Code On’s proprietary coding technology, Random Linear Network Coding (RLNC), enables the powerful, next-generation multicast features required for satellite, mobile 5G, connected cars, video streaming and much more.

Target Markets

RLNC provides not only considerable performance boosts, but also new ways of carrying out multicasting in the following markets:

  • Wireless Multicasting and Crowded WiFi
  • Broadcasting and Live Content Distribution
  • Content Distribution Networks (CDNs)
  • IPTV
  • Stadium Wireless Access
  • Software Defined Networking (SDN) and Network Function Virtualization (NFV)
  • Satellite Broadcasting 


In addition, RLNC-based solutions can act as substitutes for all current point-to-multipoint applications.


WiFi in Crowded Spaces - Crowded WiFi settings require architectures capable of managing an unprecedented volume of connections. Such architectures are designed to support new services and applications that are required at crowded WiFi venues, such as broadcast support in stadiums to access popular or live videos simultaneously. Our algorithm represents a technological leap in broadcasting and multicasting services, both in performance and management.

Satellite Broadcasting - Multicast solutions using RLNC can be applied in Satellite broadcasting, including maritime communications, mid-air (airplane) internet connectivity, remote location internet access, and others.

Satellite links are characterized by long round trip times (RTTs) and harsh channel conditions that are symptoms of very lossy connections. While packet losses depend on physical channel coding, packet and frame dimensioning, and flow rates, satellite link loss rates can reach 50% in extreme conditions.

Current solutions to counter the high and bursty packet losses are based on implementing multiple layers of redundancy, which can be inflexible and inefficient, especially in conditions where spectrum is very expensive.

Our technology offers new link implementations that optimize bandwidth usage by removing unnecessary redundancy. It is particularly effective in dynamic satellite conditions with fluctuating signal levels because of RLNC’s flexible and tuneable properties.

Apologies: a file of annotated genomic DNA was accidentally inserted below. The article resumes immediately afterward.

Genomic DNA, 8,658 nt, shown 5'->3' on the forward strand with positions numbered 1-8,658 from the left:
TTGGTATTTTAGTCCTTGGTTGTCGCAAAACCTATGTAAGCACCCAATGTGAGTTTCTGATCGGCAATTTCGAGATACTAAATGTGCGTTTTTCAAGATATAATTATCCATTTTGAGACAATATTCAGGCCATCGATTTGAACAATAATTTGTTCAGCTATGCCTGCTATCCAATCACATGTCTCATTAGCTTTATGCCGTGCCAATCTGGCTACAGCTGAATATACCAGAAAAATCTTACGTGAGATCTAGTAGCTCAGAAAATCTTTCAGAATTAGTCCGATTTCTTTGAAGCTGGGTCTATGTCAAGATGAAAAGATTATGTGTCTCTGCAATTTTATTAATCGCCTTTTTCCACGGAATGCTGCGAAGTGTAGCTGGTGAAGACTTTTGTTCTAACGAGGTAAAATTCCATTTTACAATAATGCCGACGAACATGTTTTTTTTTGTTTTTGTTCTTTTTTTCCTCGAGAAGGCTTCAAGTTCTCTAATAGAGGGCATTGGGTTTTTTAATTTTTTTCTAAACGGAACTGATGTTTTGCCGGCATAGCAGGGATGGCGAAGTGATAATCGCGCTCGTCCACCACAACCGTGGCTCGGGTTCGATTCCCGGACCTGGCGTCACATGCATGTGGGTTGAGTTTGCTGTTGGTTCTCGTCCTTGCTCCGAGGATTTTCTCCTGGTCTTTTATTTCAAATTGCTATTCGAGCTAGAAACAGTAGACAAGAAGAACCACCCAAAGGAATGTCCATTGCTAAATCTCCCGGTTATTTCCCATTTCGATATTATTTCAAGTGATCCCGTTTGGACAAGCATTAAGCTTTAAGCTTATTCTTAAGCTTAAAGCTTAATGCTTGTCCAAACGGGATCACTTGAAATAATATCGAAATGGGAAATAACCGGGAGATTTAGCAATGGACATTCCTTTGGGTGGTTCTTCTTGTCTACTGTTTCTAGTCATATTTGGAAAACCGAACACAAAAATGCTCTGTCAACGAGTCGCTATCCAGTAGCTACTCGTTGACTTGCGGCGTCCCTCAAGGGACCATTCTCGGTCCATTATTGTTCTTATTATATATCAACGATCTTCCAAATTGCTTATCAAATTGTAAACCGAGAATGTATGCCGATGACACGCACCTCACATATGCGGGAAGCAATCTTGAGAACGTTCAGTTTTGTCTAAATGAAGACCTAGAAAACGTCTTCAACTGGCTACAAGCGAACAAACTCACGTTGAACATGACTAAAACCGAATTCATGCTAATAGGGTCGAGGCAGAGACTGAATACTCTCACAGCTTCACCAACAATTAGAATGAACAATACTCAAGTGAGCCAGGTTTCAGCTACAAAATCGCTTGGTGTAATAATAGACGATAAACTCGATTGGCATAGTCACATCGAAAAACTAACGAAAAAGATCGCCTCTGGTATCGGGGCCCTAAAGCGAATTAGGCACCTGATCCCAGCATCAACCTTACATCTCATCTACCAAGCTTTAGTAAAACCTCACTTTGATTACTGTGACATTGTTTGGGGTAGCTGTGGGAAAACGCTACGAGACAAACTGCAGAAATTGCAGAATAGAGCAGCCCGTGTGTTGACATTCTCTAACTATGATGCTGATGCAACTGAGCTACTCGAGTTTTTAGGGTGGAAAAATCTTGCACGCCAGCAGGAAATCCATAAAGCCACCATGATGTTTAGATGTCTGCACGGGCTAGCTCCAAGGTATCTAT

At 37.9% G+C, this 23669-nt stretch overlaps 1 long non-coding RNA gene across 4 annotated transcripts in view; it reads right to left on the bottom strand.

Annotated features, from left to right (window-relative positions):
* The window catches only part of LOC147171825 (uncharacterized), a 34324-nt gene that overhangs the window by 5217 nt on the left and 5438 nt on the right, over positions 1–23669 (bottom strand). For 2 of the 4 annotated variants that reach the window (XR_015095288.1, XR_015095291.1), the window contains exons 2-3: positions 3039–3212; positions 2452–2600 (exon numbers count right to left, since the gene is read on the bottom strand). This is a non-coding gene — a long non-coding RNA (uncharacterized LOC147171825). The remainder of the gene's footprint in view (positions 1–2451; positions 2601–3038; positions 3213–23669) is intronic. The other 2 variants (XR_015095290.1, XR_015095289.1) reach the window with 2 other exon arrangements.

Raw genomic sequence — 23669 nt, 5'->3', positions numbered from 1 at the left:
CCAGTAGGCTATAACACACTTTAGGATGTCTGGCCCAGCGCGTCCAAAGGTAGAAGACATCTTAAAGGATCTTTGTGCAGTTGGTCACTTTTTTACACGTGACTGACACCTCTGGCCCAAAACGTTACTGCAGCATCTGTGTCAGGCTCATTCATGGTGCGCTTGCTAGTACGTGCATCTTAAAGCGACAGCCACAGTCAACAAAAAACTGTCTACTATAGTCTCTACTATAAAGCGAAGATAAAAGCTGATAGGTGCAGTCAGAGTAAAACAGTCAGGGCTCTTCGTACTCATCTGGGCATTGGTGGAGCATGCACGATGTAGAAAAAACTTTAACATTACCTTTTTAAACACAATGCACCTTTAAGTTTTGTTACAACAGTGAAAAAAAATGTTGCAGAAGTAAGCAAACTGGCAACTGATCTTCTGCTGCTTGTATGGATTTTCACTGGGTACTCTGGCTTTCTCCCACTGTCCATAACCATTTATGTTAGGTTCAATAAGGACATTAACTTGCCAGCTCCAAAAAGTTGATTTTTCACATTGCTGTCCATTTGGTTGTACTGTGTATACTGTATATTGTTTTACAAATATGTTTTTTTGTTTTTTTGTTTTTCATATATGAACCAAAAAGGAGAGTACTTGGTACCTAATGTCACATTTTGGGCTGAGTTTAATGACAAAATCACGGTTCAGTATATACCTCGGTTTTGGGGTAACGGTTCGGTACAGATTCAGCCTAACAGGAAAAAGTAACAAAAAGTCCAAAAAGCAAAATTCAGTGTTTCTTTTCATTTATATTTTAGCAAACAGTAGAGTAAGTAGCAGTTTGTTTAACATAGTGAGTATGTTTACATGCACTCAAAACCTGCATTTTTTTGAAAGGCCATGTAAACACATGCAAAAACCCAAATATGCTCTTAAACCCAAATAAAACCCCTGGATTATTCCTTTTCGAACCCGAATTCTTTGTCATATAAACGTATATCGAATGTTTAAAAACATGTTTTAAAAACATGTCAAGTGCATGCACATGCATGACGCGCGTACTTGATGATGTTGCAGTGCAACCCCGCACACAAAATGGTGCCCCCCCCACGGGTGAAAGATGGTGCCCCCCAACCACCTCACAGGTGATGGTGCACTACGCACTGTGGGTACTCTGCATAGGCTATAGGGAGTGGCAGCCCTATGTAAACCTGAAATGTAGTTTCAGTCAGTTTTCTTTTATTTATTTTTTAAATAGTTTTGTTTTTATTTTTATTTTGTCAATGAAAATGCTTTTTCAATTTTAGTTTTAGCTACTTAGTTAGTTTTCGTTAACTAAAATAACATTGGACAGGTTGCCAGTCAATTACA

How It Works

As the number of receivers increases, managing feedback with individual receivers is not scalable, hence the advent of complex multicasting protocols such as NORM. Overall, exploiting RLNC enables significant reduction of feedback while enabling high-QoE broadcast solutions.

RLNC’s straightforward multicasting usage is as a simple erasure code: Coded packets are more efficient in retransmissions as a single coded packet can substitute for multiple missing packets at different receivers. Coding thus simplifies multicast protocols and provides tremendous bandwidth gains compared to non-coded alternatives. As a multicasting erasure code, RLNC is the only code that benefits from sliding window coding


In broadcast applications, RLNC is a superior technical alternative to both legacy block codes, and also advanced rateless codes. Recent implementations suggest that RLNC is more efficient than Raptor codes and leads to a better user experience.

RLNC’s recoding feature enables a second multicasting method that is unique among codes. By using RLNC, cooperating devices can generate their own redundancy via transmission of recoded combinations of their received packets to neighbouring nodes, thus offloading the broadcasting node. A recent LTE study shows that such a use of RLNC eliminates the need for most of the redundancy transmitted on the cellular link in a simulated eMBMS system.

Our partner Steinwurf has already developed a multicast reference design which is ready to use. For more information on RLNC Multicast products contact us. 

Performance Improvements


  • RLNC-based protocols multiply the throughput of NACK-based protocols in satellite multicast networks with a large number of receivers


  • RLNC multiplies energy-per-bit savings for mobile devices in WiFi networks
  • Energy-per-bit ratio for RLNC coding shrinks by orders of magnitude compared to WiFi transmissions